Disclosure: this review is based on a sample provided by DSH Perfumes.

-Mark Behnke

New Perfume Review DSH Perfumes Tsukimi- Universal Meditation

I’m sure it has become redundant but my admiration for the breadth of independent perfume Dawn Spencer Hurwitz never flags. If you need evidence just look at the number of top 25 perfumes of 2017 lists her DSH Perfumes brand made. Then look and see that they are different perfumes from her prodigious output. I was with everyone else in naming one of her perfumes “Best of 2017” but I also was attracted to a particular series she released this year; the Haiku Series.

It seems like when Ms. Hurwitz works with a Japanese aesthetic at the forefront that it is what appeals to me most, too. In the spring she began the Haiku series with Gekkou Hanami which captured the cherry blossoms under moonlight. It is among the best work Ms. Hurwitz has done and was my choice as the fifth best perfume of 2017. The second Haiku was Tsukiyo-en capturing a moonlit Japanese garden in summer. The third Haiku which was for autumn, Tsukimi, arrived in the fall; but the pattern was already full for the end of the year. So now I’m finally getting around to writing about it.

Dawn Spencer Hurwitz

Tsukimi is subtitled “Moon Gazing” continuing the moonlight theme of the previous Haiku. It is inspired by the autumn festival in Japan where you gaze at the moon. It is a meditative kind of gaze which Ms. Hurwitz turns into a more meditative style of perfume it centers around a resinous central accord of CO2 extracted frankincense and oppopanax. This is the full moon upon which the rest of the perfume gazes.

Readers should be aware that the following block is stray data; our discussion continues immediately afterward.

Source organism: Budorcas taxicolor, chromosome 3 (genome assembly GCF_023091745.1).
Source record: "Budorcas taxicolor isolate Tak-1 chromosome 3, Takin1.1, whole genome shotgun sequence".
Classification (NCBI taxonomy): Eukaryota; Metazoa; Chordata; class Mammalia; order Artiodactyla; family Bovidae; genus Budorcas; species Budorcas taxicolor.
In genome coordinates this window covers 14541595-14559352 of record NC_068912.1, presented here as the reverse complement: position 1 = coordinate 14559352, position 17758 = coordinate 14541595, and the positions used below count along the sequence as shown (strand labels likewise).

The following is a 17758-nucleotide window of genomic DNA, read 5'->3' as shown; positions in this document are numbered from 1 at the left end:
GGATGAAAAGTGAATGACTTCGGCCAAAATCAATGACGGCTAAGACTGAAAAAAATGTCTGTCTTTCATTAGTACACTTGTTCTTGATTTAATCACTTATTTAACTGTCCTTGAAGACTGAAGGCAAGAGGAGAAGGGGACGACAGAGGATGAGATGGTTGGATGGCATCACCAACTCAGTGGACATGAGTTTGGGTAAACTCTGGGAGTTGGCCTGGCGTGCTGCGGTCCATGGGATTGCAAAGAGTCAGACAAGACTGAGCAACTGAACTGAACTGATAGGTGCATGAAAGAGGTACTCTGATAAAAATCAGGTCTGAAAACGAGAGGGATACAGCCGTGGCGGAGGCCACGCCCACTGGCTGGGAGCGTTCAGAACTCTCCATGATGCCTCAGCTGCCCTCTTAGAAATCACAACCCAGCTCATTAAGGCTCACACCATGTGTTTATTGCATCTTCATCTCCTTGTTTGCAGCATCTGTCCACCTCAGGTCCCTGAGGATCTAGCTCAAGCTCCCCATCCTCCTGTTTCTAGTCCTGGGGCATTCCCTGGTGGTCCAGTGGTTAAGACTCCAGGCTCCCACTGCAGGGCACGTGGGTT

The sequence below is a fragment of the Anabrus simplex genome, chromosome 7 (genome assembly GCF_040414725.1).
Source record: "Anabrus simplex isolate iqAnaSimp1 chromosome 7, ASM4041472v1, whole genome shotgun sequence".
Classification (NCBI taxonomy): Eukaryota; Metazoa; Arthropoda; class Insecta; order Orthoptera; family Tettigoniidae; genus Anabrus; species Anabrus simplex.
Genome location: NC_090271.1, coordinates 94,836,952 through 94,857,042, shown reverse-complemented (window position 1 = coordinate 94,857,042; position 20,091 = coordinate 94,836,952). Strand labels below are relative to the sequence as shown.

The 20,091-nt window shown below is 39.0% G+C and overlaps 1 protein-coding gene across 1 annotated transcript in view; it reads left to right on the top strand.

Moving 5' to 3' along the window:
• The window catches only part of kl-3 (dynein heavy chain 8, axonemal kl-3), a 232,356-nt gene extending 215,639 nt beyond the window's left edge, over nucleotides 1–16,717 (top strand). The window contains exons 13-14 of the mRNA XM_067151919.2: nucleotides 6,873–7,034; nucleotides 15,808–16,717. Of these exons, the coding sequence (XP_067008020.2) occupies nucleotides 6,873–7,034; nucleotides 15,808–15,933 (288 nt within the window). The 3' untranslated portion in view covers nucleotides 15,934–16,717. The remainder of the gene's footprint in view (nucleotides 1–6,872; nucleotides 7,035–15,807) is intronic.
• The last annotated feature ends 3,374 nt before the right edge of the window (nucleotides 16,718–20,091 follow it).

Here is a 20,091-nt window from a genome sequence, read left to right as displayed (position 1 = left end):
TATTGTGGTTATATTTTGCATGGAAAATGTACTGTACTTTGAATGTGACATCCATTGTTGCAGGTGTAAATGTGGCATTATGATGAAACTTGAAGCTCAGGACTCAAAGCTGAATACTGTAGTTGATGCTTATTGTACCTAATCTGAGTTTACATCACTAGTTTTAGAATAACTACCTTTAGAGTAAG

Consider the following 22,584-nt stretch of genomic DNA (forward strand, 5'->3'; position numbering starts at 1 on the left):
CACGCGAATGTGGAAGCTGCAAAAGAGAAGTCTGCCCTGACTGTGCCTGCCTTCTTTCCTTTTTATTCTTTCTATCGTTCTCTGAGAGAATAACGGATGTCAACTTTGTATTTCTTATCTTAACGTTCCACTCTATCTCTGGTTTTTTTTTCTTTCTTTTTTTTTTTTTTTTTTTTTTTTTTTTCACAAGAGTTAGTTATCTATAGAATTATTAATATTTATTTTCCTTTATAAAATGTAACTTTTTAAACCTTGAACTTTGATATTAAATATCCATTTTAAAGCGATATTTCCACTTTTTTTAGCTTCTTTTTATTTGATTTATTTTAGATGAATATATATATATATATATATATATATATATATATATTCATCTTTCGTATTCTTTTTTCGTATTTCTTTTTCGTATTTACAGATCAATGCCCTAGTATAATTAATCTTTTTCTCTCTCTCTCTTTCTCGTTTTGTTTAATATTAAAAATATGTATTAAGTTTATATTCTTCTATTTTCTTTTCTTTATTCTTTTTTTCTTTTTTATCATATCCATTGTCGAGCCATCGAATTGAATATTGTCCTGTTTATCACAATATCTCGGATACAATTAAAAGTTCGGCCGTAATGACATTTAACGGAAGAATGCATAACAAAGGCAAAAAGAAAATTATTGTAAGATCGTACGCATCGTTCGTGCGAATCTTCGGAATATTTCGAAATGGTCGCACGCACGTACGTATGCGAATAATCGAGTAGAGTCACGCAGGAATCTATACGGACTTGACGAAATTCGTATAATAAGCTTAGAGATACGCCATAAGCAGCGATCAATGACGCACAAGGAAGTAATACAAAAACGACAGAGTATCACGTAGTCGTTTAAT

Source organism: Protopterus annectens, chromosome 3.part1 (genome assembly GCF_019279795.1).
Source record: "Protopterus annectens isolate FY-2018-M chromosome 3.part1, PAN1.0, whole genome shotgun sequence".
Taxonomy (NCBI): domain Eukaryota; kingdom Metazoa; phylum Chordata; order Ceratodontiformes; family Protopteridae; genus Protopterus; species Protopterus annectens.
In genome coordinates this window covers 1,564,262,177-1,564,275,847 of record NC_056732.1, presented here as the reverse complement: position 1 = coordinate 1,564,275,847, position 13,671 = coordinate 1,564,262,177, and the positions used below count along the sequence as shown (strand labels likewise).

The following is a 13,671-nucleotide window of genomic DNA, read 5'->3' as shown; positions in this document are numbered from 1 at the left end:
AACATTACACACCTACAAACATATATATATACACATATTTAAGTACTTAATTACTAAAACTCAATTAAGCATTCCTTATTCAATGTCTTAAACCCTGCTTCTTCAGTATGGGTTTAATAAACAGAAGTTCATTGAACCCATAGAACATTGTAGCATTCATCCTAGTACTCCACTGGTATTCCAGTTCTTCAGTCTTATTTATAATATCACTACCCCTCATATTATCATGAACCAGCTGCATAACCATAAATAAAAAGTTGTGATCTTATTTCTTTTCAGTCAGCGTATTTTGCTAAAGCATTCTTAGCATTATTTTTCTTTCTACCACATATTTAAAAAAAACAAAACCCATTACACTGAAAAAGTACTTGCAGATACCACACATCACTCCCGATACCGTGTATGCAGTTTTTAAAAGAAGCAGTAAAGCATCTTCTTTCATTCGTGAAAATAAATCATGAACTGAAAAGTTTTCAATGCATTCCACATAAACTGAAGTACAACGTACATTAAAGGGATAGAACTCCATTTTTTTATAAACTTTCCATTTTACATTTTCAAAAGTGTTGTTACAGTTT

Ms. Hurwitz has constructed the Japanese wooden shrine accord in other scents inspired by that region. It consists of cedar and hinoki along with sandalwood to make it less raw. It is a place to sit and cross your legs while breathing in deep breaths. What you experience in the first breath is a mixture of light floral, amyris and rosewater. A creamy peach skin accord provides a lilting fruity floral effect. Fig intensifies the fruity character. The frankincense and oppopanax come together as a focal point quickly after that. From there it is a series of different spices and musks both botanical and synthetic which bring you to a final accord around vetiver and benzoin.

Tsukimi has 8-10 hour longevity and moderate sillage.

Tsukimi reminds me very much of a previous release in Ms. Hurwitz’s perfumed Japanese shrine, Bancha. Tsukimi has the same beautifully calming effect as that earlier perfume does for me. In preparing to write this I wore it for the second time on a single digit moonlit night recently. As I looked up into the vault of the sky Tsukimi gave me scent to meditate on the universe. Which is a glorious place to enter 2018.